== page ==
First, an important disclaimer from the press materials: “The original 1982 Broadway production of Nine, nominated for 12 Tony Awards and winning five, including Best Musical, was directed by Tommy Tune, choreographed by Thommie Walsh, starred Raúl Juliá with music and lyrics by Maury Yeston and book by Arthur Kopit. The 2003 Broadway revival of Nine received eight Tony Award nominations and won two including Best Revival of a Musical.”
I say disclaimer because although those are some impressive credentials, the press materials’ way of rattling them off strikes me as a tad defensive. I say defensive because this new movie of Nine, in which Oscar-nominated Chicago director Rob Marshall marshals Daniel Day-Lewis, Sophia Loren, Judi Dench, Nicole Kidman, Penelope Cruz, Marion Cotillard, Kate Hudson and Fergie in a sleek, showbiz-adoring song-and-dance spectacular, already has some impressive credentials of its own.
So, if you absolutely must do a musical movie remake of Federico Fellini’s 1963 cinema masterpiece 8 1/2, it doesn’t hurt to have a pedigree. The problem is that you absolutely mustn’t do a musical movie remake of Federico Fellini’s 1963 cinema masterpiece 8 1/2, and the pedigree doesn’t help, either.
For starters, the obviously very personal original, about a creatively blocked filmmaker grappling with his muses and memories, already was realized as completely as it possibly can be. 8 1/2 isn’t like a play that can be put on again and again, enduring or even thriving from different companies’ interpretations of its archetypal themes.
Even Woody Allen’s Stardust Memories, an elegant homage from 1980, seemed to understand it was skating on thin ice. That film at least had the humility to be a partial parody—as much of itself as of the maestro’s original—and to not be, well, a musical.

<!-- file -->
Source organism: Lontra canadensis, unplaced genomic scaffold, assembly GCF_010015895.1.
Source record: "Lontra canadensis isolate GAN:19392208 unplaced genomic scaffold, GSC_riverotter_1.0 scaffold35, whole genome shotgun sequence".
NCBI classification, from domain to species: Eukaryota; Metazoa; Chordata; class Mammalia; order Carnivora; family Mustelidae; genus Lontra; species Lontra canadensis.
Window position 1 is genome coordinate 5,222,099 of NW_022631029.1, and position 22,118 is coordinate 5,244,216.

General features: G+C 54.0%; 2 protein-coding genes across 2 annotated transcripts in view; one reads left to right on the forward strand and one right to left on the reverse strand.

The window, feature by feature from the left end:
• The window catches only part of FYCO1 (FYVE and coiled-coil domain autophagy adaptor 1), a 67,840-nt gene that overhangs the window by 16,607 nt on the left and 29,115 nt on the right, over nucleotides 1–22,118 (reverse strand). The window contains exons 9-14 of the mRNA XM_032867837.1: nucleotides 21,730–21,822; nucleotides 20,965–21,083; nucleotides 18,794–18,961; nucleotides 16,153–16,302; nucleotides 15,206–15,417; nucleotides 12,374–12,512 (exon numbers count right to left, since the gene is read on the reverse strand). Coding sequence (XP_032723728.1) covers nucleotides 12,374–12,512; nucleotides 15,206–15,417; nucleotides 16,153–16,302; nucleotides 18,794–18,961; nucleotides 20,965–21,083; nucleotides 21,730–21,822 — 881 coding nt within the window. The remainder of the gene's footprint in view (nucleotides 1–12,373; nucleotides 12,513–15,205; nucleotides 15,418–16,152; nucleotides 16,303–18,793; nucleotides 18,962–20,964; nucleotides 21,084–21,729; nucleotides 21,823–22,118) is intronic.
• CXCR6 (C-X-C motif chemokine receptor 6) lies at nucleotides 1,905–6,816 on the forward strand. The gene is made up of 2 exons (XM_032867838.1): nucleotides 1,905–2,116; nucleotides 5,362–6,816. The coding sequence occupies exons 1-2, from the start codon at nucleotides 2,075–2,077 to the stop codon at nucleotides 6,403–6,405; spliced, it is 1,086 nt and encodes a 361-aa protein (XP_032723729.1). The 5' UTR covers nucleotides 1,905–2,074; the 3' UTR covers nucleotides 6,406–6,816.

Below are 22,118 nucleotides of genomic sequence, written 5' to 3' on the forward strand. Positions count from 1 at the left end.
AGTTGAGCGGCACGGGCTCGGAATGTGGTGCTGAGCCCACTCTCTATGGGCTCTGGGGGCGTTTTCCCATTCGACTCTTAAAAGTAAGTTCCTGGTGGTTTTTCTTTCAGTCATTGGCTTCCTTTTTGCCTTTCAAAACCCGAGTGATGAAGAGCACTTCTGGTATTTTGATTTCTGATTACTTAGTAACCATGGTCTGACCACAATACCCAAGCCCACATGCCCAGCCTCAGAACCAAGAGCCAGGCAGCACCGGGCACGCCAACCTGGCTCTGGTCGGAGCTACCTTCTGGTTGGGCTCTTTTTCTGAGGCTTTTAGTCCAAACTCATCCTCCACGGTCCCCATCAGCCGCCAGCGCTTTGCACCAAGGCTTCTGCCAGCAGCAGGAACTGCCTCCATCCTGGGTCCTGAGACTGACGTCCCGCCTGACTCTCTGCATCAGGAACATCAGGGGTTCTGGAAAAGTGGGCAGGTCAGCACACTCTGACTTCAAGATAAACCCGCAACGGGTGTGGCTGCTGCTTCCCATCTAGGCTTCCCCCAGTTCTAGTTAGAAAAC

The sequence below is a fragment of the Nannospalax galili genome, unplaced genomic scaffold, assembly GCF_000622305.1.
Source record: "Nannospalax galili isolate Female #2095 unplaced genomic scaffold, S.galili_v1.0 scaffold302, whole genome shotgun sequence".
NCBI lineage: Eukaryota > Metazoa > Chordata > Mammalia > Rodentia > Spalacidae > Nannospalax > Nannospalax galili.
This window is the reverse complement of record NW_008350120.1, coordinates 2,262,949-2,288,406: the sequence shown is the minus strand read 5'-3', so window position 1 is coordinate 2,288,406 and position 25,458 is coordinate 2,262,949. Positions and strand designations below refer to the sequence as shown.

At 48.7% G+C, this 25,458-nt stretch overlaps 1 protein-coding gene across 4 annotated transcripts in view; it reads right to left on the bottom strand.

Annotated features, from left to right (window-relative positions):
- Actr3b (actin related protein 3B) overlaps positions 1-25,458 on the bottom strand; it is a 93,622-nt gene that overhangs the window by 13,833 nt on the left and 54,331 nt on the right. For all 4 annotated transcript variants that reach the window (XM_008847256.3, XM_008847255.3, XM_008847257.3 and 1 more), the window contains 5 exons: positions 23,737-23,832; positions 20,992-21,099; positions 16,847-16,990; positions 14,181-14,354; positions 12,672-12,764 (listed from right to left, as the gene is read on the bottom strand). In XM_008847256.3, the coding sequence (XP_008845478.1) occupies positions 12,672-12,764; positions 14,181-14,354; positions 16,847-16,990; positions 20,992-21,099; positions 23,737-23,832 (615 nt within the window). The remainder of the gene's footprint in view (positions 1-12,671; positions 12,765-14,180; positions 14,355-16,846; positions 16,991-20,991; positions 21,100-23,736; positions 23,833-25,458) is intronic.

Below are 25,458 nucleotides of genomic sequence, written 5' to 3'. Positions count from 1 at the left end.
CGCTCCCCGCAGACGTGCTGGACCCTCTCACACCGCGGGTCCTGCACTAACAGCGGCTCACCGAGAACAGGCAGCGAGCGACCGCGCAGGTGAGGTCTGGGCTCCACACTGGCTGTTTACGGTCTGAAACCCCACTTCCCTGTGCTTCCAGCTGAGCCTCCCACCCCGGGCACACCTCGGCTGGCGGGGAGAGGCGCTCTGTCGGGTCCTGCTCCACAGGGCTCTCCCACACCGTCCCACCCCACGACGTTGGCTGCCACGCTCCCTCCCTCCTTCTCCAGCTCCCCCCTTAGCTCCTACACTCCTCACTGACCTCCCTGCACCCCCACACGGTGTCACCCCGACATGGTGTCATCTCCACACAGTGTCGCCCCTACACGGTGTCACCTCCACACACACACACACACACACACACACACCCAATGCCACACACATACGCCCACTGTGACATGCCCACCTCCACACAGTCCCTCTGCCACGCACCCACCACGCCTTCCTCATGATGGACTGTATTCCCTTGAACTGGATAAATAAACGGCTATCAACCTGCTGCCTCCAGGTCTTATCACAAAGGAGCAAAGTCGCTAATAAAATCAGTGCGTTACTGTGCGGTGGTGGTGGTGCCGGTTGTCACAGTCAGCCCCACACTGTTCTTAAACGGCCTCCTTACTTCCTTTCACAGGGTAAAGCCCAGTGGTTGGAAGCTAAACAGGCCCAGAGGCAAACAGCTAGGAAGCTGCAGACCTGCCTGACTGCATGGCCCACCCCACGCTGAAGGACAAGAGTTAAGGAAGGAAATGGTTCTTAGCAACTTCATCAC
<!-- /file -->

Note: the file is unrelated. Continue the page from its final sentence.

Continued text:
Marshall and the gang at least get points for polish and panache. Nine is slick. Certainly the late Anthony Minghella, of The English Patient, and Michael Tolkin, of The Player, knew how to co-write a grandiose moviemaking tribute. Day-Lewis is just fine—consistent, and lighter than you’d expect if you only had There Will Be Blood to go on, although he still files his dispatches from somewhere in silly-accent land. After just a few minutes of that cartoony Italianate English, his breaking into song becomes a suspenseless foregone conclusion; the real question is when he’ll start flipping pizzas.
Cotillard, as the filmmaker’s wounded wife, outperforms most of her cast-mates simply by daring subtlety. Cruz, as his mistress, is another matter, but it’s not really her fault. That hot-mama-in-lingerie-show-stopper aesthetic seems forced: It’s shorthand now, a falsification of sexuality so theatrical that it becomes strangely chaste and servile.
One or two of Nine’s big numbers do linger in the mind, choreographically, but the tunes themselves evaporate from memory almost instantly. Give Nino Rota’s score for 8 1/2 even just a few wordless bars, on the other hand, and it’ll seem as immortal as ever.
So there it is. Fellini’s film was brilliant, organic, authentic. Marshall’s is clever, synthetic, ungenuine. The former begins with pure cinema, one of the greatest movie openings ever. The latter starts with a scene of a press conference, disclaiming again, perhaps, that that’s all it really is, anyway.